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Accelerating molecular monte carlo simulations using distance and orientation-dependent energy tables: Tuning from atomistic accuracy to smoothed “coarse-grained” models

Authors

  • Steven Lettieri,

    1. Department of Computational and Systems Biology, University of Pittsburgh, Pittsburgh, Pennsylvania, 15260
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  • Daniel M. Zuckerman

    Corresponding author
    1. Department of Computational and Systems Biology, University of Pittsburgh, Pittsburgh, Pennsylvania, 15260
    • Department of Computational and Systems Biology, University of Pittsburgh, Pittsburgh, Pennsylvania, 15260
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Abstract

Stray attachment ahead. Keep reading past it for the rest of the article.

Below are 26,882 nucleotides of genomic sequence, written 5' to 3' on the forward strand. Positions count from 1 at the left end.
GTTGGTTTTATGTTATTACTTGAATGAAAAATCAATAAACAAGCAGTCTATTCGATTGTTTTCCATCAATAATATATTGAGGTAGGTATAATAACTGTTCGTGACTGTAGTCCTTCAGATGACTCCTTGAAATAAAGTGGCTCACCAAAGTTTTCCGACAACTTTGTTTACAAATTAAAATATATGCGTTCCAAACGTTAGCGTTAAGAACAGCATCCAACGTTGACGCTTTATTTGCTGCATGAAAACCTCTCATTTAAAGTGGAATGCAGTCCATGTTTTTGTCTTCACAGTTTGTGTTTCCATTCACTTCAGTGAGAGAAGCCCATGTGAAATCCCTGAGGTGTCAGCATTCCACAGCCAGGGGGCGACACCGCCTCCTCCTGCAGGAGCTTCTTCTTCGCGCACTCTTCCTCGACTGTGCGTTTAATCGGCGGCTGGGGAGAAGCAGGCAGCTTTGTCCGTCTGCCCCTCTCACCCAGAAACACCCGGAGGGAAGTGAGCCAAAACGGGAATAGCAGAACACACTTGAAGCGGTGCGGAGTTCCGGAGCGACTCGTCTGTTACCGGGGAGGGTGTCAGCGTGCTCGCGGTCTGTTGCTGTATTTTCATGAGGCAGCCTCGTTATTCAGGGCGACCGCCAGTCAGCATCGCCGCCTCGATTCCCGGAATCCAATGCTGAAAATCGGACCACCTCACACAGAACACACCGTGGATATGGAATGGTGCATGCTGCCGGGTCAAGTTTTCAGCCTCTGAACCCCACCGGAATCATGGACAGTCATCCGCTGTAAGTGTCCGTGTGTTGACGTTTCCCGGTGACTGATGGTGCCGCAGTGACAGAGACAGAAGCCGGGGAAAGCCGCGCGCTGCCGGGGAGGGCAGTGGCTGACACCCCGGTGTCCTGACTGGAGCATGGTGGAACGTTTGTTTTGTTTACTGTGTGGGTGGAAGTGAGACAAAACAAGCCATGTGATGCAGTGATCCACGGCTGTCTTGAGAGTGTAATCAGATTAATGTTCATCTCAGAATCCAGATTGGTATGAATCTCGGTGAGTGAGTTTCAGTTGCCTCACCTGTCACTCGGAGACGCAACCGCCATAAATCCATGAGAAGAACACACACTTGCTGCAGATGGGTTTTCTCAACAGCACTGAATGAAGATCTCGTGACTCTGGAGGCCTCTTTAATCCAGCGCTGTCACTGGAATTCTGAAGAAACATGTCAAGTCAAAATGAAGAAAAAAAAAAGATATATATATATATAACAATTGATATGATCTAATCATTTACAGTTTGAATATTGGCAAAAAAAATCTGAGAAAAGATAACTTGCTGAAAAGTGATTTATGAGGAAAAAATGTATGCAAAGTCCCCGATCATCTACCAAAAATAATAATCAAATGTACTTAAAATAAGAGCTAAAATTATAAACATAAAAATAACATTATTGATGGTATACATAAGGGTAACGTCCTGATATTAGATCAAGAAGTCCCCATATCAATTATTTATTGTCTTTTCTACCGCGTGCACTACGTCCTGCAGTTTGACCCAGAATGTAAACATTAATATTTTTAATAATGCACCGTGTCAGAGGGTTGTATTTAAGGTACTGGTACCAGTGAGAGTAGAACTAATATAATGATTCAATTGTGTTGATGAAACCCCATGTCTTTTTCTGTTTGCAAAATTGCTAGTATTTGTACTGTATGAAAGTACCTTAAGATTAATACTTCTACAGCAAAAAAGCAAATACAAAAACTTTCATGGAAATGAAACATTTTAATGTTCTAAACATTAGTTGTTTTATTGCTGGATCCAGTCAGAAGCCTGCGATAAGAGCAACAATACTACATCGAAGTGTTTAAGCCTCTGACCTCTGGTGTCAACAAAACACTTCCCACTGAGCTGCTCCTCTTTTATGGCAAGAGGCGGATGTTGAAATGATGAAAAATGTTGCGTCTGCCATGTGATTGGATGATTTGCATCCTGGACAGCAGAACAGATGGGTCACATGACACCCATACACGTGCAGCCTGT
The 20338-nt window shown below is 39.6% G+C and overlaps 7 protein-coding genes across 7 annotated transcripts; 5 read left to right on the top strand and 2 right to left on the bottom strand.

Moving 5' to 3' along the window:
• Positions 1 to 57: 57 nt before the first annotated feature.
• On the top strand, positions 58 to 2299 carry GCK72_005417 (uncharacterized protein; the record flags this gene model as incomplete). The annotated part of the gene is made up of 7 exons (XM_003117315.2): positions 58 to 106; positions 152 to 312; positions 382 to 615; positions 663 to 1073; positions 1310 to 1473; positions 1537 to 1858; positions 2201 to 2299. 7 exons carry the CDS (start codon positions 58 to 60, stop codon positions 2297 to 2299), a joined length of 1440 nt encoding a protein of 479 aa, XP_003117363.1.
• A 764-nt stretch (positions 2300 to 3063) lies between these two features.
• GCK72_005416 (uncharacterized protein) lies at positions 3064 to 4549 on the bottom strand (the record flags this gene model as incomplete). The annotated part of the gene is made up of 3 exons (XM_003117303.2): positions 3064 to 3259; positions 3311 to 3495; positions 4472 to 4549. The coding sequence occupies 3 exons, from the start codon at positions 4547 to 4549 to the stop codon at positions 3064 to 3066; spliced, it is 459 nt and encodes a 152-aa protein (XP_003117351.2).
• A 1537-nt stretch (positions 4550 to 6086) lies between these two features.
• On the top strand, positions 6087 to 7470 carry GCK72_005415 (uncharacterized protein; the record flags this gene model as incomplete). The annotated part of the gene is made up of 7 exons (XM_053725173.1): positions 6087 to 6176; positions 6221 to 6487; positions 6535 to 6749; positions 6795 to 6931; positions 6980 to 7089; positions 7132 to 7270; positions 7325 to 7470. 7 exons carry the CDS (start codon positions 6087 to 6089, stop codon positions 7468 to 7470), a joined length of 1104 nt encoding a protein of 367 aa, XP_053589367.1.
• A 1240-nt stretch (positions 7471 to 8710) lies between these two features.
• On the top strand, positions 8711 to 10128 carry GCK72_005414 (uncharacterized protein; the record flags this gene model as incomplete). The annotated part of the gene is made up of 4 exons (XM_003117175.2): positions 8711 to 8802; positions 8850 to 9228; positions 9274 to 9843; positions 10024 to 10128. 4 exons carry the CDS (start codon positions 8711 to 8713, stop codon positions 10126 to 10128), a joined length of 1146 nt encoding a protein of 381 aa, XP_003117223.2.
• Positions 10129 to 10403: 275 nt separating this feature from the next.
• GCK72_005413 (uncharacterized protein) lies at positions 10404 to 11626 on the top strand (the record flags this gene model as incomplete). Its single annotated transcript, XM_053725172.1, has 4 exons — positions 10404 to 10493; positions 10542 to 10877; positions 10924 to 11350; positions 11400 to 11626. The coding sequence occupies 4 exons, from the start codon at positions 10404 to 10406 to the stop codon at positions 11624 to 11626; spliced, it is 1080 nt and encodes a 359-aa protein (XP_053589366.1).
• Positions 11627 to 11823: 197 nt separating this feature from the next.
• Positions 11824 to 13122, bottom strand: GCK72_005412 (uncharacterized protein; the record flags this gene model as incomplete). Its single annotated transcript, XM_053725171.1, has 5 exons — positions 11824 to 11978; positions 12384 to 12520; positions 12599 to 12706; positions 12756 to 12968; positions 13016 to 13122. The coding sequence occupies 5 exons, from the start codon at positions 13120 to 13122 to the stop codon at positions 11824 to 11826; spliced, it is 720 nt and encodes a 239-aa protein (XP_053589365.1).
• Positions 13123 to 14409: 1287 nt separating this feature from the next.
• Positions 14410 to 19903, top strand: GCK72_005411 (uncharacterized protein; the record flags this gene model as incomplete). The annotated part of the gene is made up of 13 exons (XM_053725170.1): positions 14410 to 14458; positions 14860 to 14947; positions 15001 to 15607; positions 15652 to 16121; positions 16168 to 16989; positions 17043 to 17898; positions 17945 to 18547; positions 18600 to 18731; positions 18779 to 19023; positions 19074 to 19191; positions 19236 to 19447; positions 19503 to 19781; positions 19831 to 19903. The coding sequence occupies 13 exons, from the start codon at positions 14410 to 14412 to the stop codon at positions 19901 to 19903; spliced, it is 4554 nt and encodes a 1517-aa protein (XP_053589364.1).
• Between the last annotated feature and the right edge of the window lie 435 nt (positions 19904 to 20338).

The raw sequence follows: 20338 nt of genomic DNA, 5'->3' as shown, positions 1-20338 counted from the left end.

Typically, the most time consuming part of any atomistic molecular simulation is the repeated calculation of distances, energies, and forces between pairs of atoms. However, many molecules contain nearly rigid multi-atom groups such as rings and other conjugated moieties, whose rigidity can be exploited to significantly speed-up computations. The availability of GB-scale random-access memory (RAM) offers the possibility of tabulation (precalculation) of distance- and orientation-dependent interactions among such rigid molecular bodies. Here, we perform an investigation of this energy tabulation approach for a fluid of atomistic—but rigid—benzene molecules at standard temperature and density. In particular, using equation image(1) GB of RAM, we construct an energy look-up table, which encompasses the full range of allowed relative positions and orientations between a pair of whole molecules. We obtain a hardware-dependent speed-up of a factor of 24–50 as compared to an ordinary (“exact”) Monte Carlo simulation and find excellent agreement between energetic and structural properties. Second, we examine the somewhat reduced fidelity of results obtained using energy tables based on much less memory use. Third, the energy table serves as a convenient platform to explore potential energy smoothing techniques, akin to coarse-graining. Simulations with smoothed tables exhibit near atomistic accuracy while increasing diffusivity. The combined speed-up in sampling from tabulation and smoothing exceeds a factor of 100. For future applications, greater speed-ups can be expected for larger rigid groups, such as those found in biomolecules. © 2011 Wiley Periodicals, Inc. J Comput Chem, 2012

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